Telecom services architecture goes open source in IP networks

ExperiaSphere, a prototype for the first open telecom services architecture for next-gen IP networks, was designed to show that open source tools using a simple programming language can deliver flexible telecom services quickly and bridge the telecom and Web worlds.

With the goal of speeding service creation for telecom service providers in a converged IP network, CIMI Corporation has completed the Alpha-One prototype of its ExperiaSphere™ open source next-generation network (NGN) services architecture and is demonstrating it to telecom service providers and equipment vendors. Extreme Networks, the project's first open partner, is providing technical support and testing for connecting ExperiaSphere to its EPICenter management interface using industry-standard XML.

If you're talking about equipment with a 15-year-lifetime taking three years to standardize, that's fine. But if you have a six-month market, a three-year process is fatal.

Tom Nolle
Chief Strategist

Tom Nolle, president of CIMI Corp. and chief strategist for ExperiaSphere, announced last year the development of the Java toolkit that offers developers a way to create abstract service components, then tie them together to create services, applications and experience management.

The prototype is based on Java 2 Standard Edition and focuses on creating functional "atoms" (called "Experiams") that represent a specific service feature or behavior. The Experiams are composed into structures that represent services, and when activated, they control underlying service resources through standard APIs. The interfacing between Experiams and management systems or other outside processes is strictly compartmentalized from functional behavior, Nolle said, so any interface capable of exchanging the required data elements can be accommodated in any mission.

ExperiaSphere was designed for use in public and private networks, regardless of network technology. By linking components through APIs to equipment vendors' network management system products, the services can then be created on the network.

One of the main problems Nolle points to for next-generation converged IP networks is the amount of time it takes to go through the traditional telecom standards process. "If you're talking about equipment with a 15-year-lifetime taking three years to standardize, that's fine," he said. "But if you have a six-month market, a three-year process is fatal."

"This release illustrates that if you use open source tools, you can build services very flexibly right now," Nolle said. "You can anticipate standards, and when they come along, accommodate any standard interface from the IMF or ITU in about a week."

The need for a service-level architecture

The challenge that came along with IP network convergence is that the industry embarked on a technical shift without reflecting that shift at the service architecture level. Originally, IP Multimedia Subsystem (IMS) was supposed to be that service-level architecture, but IMS is based on session initiation protocol (SIP), and most usage today doesn't use SIP, Nolle explained.

ExperiaSphere provides an open-source service and service feature abstraction layer that fits between any service user and the set of network and computing resources needed to fulfill the service, whether they are one provider network or many networks, public infrastructure or private. It is compatible with any order source, including HTML, and with network-connections based IP, Ethernet, optical, ATM, frame relay, SIP, RTP or any other technology with a basic management API exposed. ExperiaSphere can build any IMS application, Nolle said, but it also goes beyond IMS in network technology and service flexibility.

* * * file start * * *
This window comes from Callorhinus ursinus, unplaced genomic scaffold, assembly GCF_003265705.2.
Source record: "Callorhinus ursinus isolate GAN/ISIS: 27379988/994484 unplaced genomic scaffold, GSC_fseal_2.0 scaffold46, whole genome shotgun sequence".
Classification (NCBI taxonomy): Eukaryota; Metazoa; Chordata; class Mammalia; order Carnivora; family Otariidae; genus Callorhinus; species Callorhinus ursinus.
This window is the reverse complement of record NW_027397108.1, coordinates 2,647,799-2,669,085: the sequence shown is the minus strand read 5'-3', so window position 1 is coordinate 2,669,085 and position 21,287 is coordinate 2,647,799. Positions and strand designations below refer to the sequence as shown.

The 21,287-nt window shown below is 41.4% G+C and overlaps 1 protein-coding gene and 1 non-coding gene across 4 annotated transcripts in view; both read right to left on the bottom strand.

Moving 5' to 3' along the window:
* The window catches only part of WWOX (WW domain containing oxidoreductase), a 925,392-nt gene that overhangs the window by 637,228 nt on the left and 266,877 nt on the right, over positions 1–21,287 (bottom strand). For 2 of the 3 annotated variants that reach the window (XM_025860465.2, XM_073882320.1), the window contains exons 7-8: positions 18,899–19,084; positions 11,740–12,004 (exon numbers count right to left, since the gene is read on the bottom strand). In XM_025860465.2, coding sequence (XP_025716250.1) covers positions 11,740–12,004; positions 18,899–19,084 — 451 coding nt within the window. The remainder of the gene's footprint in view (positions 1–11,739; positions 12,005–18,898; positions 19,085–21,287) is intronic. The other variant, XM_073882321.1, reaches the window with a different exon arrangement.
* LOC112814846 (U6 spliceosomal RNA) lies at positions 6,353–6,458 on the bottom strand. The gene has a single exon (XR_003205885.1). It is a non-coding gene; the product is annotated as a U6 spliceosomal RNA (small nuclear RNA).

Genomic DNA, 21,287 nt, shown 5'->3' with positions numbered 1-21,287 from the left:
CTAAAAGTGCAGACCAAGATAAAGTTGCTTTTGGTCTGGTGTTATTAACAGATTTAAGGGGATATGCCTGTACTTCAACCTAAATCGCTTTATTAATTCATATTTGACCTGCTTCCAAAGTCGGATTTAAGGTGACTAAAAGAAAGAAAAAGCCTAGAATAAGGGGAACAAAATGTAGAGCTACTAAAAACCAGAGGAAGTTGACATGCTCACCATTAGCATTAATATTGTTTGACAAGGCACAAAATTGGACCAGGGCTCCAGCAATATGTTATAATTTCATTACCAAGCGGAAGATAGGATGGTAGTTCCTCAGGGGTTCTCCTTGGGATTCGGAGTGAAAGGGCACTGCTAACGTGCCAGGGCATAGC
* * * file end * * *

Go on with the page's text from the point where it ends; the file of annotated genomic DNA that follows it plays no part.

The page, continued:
ExperiaSphere is expected to enter the Alpha-Two phase in June to address a communications and collaboration model built around social relationships rather than phone numbers, Nolle said. The social communications relationship framework, named SocioPATH™, will address a model that is not based on telephone communications because the telephonic model no longer applies.

Extreme Networks offers technical support

Extreme Networks' EPICenter connection will support provisioning of Carrier Ethernet E-LINE, E-LAN and E-TREE services, as well as monitoring and management on a per-switch basis. "Carriers offering next-generation services will clearly benefit from this collaborative architecture," said Mark Showalter, Extreme Networks director of service provider marketing.

Extreme Networks recognizes that the value of equipment to a network operator is related to the extent to which that equipment can participate in a meaningful way in the generation of service creation and management, not just push bits around, Nolle said. More developers from around the world are getting involved with the ExperiaSphere prototype, and most major vendors are evaluating it in some way, he added.

Global service providers are also interested in ExperiaSphere's progress, particularly in its third-party access aspects. In fact, ExperiaSphere originated from work with international telecom carriers in early 2008, Nolle said. "Operators told us they were concerned that the standards in NGN services were developing too slowly to be useful, and were proving too complicated to be implemented," he said. "We launched ExperiaSphere to prove that it was possible to create robust service architectures from Web-oriented tools. We wanted to build what the Web community would have created if it had been tasked with creating IMS."

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